• MCCAIN ADDRESSES MERITS OF THE KOREAN FIGHTER PROGRAM (03/28/90 Text: McCain's remarks on Korean Fighter program) -- The Korean Fighter Program (KFP) will be of great benefit to the United States aerospace industry as well as to United States and South Korean security, according to Senator John McCain (Republican of Arizona).
  • U.S. TROOPS IN KOREA DEFEND ONLY THE PENINSULA By Jane A. Morse USIA 03/23/90 -- Although the security of Korea has broad implications for the rest of Northeast Asia, American troops stationed in the Republic of Korea (ROK) are there only to protect the peninsula and not to serve U.S. regional interests, according to Richard Solomon, assistant secretary of state for East Asian and Pacific affairs.
  • U.S. ROLE IN KOREAN TENSION-REDUCTION LIMITED By Jane A. Morse USIA 03/15/90 -- The U.S. role in easing tensions on the Korean peninsula is limited -- the primary responsibility lies with Seoul and Pyongyang, according to Rep. Stephen Solarz (Democrat of New York), chairman of the House Foreign Affairs Subcommittee for Asian and Pacific Affairs.
  • GREATER U.S.-JAPAN-ROK COOPERATION URGED By Jane A. Morse USIA 03/09/90 -- Greater three-way military cooperation is needed among the United States, Japan and the Republic of Korea in order to meet security requirements in Northeast Asia, according to Dr. Hwang Dong-Joon, research director for the Korea Institute for Defense Analyses (KIDA).
  • KOREA-U.S. BUILD STRONG DEFENSE THROUGH COOPERATION By Jane A. Morse USIA 28 Feb 1990 -- Cooperation has been the hallmark of the security relationship between the United States and Korea for some 40 years, but today the nature of that cooperation is expanding thanks to a maturation process in both countries.
  • U.S. CONSIDERING 10 PERCENT MILITARY CUT IN ASIA 02/23/90 (Transcript: Q-and-A from Cheney Tokyo press conference) -- U.S. Secretary of Defense Richard Cheney said February 23 that the United States has discussed with its allies in the Asia-Pacific region a 10 percent reduction in its military presence there. In a question-and-answer session following a speech at the Japan National Press Club in Tokyo, Cheney said that consultations with Japan and Korea and the Philippines had taken place, but that the reductions discussed were modest. "It is on the order of approximately 10 percent scattered across the region."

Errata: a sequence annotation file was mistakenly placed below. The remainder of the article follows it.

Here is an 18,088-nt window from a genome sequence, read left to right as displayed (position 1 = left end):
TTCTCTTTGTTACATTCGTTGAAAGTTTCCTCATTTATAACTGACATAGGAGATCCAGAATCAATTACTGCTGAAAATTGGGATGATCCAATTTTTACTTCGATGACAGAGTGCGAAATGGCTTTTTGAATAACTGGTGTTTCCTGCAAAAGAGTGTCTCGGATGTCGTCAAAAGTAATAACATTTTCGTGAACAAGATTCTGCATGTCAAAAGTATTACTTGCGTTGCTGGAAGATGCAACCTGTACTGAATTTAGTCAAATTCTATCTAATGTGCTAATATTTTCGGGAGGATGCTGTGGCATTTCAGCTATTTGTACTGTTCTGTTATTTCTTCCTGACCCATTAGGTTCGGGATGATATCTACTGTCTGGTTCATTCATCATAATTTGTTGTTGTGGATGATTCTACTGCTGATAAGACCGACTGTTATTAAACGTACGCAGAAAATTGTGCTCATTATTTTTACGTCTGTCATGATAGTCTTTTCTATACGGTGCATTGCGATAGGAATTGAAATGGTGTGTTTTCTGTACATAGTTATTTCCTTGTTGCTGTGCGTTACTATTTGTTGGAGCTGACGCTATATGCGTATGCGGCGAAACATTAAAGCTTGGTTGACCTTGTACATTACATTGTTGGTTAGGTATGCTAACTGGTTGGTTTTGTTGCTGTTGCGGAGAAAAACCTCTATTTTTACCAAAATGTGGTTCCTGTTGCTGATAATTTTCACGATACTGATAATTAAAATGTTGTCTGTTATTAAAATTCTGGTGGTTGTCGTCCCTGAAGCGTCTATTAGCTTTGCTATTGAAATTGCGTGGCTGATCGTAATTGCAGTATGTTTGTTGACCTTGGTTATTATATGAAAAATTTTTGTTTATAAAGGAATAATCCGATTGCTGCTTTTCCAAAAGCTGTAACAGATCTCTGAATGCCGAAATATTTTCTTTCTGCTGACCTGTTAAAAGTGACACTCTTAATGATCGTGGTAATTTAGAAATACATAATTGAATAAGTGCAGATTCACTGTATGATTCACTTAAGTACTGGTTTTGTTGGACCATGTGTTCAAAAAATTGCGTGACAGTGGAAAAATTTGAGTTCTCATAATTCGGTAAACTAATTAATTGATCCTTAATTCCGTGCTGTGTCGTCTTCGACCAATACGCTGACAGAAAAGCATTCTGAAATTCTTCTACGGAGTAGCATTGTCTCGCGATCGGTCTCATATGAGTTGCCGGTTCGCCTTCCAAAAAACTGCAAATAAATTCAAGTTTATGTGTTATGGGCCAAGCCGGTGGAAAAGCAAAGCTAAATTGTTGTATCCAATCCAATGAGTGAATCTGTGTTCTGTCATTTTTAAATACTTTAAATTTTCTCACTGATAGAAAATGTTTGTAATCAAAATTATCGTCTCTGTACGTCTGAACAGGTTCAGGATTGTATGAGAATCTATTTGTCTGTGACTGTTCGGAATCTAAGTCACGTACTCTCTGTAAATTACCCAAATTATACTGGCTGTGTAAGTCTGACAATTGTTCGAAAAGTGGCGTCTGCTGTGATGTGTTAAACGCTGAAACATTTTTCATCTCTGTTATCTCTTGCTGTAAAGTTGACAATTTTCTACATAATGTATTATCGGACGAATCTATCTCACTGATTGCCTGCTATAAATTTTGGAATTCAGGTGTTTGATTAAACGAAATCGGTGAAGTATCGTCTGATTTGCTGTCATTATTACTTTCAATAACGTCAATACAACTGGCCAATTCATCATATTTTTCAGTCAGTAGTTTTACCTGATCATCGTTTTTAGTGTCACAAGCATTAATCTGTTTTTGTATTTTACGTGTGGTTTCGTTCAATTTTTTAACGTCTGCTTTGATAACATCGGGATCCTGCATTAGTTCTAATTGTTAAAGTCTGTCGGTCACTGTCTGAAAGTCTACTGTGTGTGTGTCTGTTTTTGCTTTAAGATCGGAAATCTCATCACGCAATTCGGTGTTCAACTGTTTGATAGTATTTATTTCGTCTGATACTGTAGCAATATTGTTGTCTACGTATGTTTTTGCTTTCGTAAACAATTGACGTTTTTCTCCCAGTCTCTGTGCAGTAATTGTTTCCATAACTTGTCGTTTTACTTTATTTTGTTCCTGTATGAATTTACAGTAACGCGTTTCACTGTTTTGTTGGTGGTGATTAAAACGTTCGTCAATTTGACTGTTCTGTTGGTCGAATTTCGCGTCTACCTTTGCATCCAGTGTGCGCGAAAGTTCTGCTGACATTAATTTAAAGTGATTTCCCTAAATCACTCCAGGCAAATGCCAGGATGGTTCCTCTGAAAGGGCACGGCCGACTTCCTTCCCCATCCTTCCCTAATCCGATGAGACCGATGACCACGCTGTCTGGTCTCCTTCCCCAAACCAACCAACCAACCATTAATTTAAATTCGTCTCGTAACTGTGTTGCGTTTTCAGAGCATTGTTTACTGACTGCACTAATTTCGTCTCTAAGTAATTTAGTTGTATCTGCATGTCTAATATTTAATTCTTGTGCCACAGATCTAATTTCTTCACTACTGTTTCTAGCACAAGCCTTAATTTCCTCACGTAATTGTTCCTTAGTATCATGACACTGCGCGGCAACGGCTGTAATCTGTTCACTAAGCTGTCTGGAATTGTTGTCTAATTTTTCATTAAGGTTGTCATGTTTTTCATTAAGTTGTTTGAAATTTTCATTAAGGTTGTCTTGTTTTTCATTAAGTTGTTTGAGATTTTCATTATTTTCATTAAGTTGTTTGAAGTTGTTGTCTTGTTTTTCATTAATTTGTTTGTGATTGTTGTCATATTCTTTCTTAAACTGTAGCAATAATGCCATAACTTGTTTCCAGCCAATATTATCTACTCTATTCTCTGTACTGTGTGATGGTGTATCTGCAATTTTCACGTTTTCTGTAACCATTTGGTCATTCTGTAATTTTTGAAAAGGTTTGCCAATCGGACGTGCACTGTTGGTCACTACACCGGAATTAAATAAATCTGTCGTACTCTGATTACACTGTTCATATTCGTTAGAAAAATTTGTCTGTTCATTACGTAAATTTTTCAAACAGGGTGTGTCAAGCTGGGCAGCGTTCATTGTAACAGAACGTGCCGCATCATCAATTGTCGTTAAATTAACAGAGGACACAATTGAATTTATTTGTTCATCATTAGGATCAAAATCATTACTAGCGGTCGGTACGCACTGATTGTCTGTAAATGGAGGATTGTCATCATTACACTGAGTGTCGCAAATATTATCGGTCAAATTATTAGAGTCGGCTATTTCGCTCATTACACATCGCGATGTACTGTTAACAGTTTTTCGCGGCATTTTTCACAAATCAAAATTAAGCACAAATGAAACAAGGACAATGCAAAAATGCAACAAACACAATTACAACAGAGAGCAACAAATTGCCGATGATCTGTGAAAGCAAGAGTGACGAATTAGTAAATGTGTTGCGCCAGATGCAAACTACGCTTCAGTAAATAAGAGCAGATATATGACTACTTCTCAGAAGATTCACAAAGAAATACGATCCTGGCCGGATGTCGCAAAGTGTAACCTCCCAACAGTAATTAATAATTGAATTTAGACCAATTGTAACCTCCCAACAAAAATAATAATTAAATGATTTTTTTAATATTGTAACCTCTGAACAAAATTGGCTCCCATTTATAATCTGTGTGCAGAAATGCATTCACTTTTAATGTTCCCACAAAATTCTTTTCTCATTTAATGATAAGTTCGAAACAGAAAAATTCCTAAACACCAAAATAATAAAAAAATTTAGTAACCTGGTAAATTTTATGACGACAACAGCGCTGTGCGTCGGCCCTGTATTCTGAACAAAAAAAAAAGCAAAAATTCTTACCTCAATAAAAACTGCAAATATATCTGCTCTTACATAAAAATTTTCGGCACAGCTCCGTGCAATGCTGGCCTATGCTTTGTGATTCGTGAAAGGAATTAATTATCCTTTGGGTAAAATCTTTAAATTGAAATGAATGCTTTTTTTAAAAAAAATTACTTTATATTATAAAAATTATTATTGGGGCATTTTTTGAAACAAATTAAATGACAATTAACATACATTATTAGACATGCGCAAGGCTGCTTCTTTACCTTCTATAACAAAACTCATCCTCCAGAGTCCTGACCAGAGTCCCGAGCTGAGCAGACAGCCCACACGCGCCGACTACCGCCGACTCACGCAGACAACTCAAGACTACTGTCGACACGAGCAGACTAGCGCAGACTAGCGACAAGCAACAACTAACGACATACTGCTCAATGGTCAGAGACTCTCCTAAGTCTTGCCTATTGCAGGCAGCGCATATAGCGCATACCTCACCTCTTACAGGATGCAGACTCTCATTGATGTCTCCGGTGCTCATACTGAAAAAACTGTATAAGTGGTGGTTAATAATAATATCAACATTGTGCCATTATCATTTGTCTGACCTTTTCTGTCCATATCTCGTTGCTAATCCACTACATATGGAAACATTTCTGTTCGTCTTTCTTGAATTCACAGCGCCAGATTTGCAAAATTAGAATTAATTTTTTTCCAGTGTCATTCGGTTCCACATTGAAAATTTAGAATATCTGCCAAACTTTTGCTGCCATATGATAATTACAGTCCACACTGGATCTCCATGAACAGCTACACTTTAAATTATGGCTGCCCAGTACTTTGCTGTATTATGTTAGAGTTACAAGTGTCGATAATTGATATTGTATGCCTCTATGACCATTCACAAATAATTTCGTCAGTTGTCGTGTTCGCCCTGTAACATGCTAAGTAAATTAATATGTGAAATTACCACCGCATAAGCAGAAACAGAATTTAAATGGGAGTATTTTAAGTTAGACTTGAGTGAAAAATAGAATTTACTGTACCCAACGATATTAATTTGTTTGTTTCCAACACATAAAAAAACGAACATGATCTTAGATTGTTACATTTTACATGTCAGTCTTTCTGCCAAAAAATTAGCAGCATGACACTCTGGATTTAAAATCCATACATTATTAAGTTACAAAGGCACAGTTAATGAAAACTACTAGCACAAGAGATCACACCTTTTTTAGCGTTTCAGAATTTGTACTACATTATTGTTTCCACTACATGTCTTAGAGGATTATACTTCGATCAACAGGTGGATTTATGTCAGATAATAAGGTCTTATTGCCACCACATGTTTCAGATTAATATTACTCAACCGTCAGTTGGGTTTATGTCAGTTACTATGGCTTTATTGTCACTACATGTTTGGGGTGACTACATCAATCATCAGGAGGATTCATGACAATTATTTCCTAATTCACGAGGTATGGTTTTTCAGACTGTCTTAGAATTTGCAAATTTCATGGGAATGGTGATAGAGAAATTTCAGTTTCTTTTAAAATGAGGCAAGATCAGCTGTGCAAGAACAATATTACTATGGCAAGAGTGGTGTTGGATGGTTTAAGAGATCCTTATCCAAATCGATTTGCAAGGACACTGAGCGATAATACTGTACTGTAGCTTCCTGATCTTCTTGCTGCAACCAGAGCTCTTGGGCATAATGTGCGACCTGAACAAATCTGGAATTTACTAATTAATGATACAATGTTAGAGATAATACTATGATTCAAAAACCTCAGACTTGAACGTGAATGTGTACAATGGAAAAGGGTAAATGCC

• CHENEY REAFFIRMS U.S. COMMITMENT TO KOREA 02/16/90 -- Secretary of Defense Richard Cheney confirmed that a reduction in troop levels in Korea is under consideration but said a specific number is "a matter to be discussed on a consultative basis between U.S. and Korean officials."
  • KOREAN PENINSULA REMAINS DANGEROUS FLASHPOINT 02/09/90 (Text: Hardisty testimony before the SASC) Testifying February 8 before the Senate Armed Services Committee, Admiral Huntington Hardisty, commander in chief of the U.S. Pacific Command, said the most dangerous flashpoint in the Pacific is on the Korean peninsula where the potential for armed conflict is most likely.
  • MENETREY SEES NO EASING OF TENSIONS IN KOREA 02/09/90 (Text: Testimony before Senate panel) -- General Louis C. Menetrey, commander of U.S. forces in Korea, told the Senate Armed Services Committee February 8 he saw no progress being made in easing the tensions between North and South Korea. "The real problem is North Korea doesn't recognize South Korea as a sovereign nation," he said. In recent weeks, North Korea has actually drawn away from the ongoing talks, Menetrey said, and there has been no movement at all in establishing confidence-building measures.
  • U.S. AND KOREA DISCUSS NEW COMMAND By Jane A. Morse USIA 08 February 1990 -- U.S. and Korean military officials are discussing the possibility of establishing a separate combined ground forces command to be placed under the leadership of a Korean officer, according to General Louis C. Menetrey, commander of the U.S. forces in Korea.
  • ." Department of State statement about possible troop reductions in South Korea 01/04/90 --There are no current plans to reduce U.S. forces in Korea. Any future changes will also be evolutionary and be taken after consultations with the ROKG.